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Question from Real Analysis by Haaser and Sullivan

Let X be the set of all continuous functions from [a,b] into $R^n$ and let $d$ be defined by $$d(f,g)=max(|f(t)-g(t)|:t\in[a,b]) $$ Show that (X,d) is a complete metric space.

What I need to show is that for every Cauchy sequence in X then the cauchy sequence converges to a point in X. Now I know $R^n$ is a complete metric space. So if $f_n(t)$ is a Cauchy sequence then $f_n(t)$ converges to some point say $f(t)\in R^n$. Now this means that $$d(f_n(t),f(t))\lt\partial.$$ Since $f$ continuous and a $0\lt\partial$ exists then $\forall \epsilon \gt 0$ $$d(f_n,f)\lt\epsilon.$$ Hence (X,d) is a complete metric space.

If someone could explain the difference between uniformly continuous and continuous? Also in general how one shows uniform continuity vs. continuity?

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Your equation defining $d(x,y)$ doesn't have $x$ or $y$ appearing in the right hand side... I assume you meant $d(f,g)$? –  Zach L. Nov 29 '12 at 6:17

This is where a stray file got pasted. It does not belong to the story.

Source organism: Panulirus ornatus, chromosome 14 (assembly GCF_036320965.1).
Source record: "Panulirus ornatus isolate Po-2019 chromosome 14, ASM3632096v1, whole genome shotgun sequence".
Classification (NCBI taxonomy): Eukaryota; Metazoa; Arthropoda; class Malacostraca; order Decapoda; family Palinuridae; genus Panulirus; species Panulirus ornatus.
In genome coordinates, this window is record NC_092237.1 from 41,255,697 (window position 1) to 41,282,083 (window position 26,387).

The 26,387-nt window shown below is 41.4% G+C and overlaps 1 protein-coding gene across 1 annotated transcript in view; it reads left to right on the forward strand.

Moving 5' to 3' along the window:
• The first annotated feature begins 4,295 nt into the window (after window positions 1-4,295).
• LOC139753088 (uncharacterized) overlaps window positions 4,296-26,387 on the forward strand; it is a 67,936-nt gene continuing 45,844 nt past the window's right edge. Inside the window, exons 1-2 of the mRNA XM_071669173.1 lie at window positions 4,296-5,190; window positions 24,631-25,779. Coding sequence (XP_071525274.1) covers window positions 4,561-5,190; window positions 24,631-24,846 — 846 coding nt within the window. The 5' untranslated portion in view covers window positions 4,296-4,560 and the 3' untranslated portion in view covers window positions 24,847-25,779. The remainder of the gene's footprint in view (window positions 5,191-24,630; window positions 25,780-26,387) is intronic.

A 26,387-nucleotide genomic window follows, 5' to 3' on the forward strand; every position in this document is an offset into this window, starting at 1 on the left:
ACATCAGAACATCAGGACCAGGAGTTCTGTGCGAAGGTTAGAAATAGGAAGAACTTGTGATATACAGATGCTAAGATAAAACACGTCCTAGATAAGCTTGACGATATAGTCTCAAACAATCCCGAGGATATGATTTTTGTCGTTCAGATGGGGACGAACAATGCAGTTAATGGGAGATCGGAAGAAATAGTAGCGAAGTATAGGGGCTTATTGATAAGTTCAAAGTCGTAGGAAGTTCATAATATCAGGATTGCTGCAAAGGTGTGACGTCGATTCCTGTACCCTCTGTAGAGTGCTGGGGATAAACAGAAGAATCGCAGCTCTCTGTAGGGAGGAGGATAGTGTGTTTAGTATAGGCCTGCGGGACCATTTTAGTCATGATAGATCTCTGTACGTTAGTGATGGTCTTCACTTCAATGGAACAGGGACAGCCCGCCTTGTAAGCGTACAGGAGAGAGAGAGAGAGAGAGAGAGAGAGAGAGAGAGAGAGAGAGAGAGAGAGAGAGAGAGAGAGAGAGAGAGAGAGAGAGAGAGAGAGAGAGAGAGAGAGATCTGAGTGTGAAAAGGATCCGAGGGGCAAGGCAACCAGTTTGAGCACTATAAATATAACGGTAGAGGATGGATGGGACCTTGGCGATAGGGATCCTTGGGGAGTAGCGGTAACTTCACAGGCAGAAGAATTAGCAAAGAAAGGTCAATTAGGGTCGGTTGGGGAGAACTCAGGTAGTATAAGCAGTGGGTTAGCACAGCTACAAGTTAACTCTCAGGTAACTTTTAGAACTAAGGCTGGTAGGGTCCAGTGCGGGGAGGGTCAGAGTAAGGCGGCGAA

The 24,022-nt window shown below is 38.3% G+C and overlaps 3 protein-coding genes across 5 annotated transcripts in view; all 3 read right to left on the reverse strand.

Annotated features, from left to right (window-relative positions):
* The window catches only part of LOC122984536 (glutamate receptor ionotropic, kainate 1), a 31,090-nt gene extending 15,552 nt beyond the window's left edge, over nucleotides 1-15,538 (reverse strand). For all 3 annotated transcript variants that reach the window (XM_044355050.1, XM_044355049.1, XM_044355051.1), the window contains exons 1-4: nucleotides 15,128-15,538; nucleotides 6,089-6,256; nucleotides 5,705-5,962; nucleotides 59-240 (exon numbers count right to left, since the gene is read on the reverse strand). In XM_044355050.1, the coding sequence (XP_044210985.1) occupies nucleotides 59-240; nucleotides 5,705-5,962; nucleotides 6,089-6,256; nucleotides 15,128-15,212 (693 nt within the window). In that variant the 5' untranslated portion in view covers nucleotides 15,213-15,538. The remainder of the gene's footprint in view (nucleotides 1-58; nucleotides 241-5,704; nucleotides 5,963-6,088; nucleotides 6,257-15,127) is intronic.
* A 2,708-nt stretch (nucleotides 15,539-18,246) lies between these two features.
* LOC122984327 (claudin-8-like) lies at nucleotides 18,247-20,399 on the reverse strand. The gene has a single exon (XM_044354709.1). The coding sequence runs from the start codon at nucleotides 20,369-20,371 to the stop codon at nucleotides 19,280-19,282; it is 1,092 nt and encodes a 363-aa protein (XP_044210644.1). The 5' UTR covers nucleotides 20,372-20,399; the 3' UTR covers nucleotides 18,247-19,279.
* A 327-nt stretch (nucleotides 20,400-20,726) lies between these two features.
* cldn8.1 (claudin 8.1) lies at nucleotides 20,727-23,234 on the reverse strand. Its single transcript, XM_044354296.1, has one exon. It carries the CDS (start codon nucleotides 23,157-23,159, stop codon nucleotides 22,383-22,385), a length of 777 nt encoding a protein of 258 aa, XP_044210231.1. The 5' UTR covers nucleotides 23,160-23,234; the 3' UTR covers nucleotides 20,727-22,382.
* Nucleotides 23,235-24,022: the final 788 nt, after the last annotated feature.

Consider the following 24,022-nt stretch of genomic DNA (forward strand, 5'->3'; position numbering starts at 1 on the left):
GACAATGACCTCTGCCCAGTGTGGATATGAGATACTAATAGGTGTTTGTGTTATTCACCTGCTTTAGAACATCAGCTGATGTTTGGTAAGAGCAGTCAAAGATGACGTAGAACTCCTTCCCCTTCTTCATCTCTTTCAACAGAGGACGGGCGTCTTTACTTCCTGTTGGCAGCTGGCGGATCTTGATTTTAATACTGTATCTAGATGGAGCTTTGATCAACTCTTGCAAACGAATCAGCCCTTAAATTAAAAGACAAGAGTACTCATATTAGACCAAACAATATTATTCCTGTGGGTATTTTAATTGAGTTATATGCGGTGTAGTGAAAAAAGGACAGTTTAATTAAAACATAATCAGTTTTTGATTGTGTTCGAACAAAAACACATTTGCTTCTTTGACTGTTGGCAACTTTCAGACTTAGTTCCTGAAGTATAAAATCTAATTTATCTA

@ZachL. Yes thank you for noting that. –  drew Nov 29 '12 at 17:40
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The last paragraph is not related to the rest and should be postponed to another question. About the proof you propose: nothing guarantees a priori that the limit $f$ is continuous, in fact to show that it is is the heart of the proof you are asked to write down. –  Did Dec 2 '12 at 12:50

1 Answer 1

The question is almost a duplicate of Space of bounded continuous functions is complete but it's easier because continuous functions on $[a,b]$ are automatically bounded. So, I repeat the proof by Matt N. with slight modifications.

Given a Cauchy sequence $(f_n)$ in $C([a,b];\mathbb R^n)$, we first show that the sequence has a pointwise limit. For this we note that because $f_n$ is Cauchy with respect to the supremum norm, it follows that $f_n(x)$ is a Cauchy sequence in $\mathbb{R}^n$ for any $x$ in $[a,b]$. But $\mathbb{R}^n$ is complete and hence the limit $\lim_{n \to \infty} f_n (x)$ exists in $\mathbb{R}^n$. Let $f(x)$ denote this limit.

Now we want to show that $f_n$ converges to $f$ uniformly, that is $\sup_{[a,b]} \| f - f_n |\ \to 0$. Given $\varepsilon > 0$, we have $N$ such that for $n,m \geq N$, $\|f_n(x) - f_m(x) \| < \frac{\varepsilon}{2}$, again because $f_n$ is Cauchy. Passing to the limit $m\to\infty$ we get $\|f_n(x) - f (x) \| \le \frac{\varepsilon}{2}<\epsilon$.

Finally, now that we have convergence in norm, we can apply the uniform limit theorem (proof here) to get that $f$ is continuous and hence $f$ is in $C([a,b];\mathbb R^n)$.

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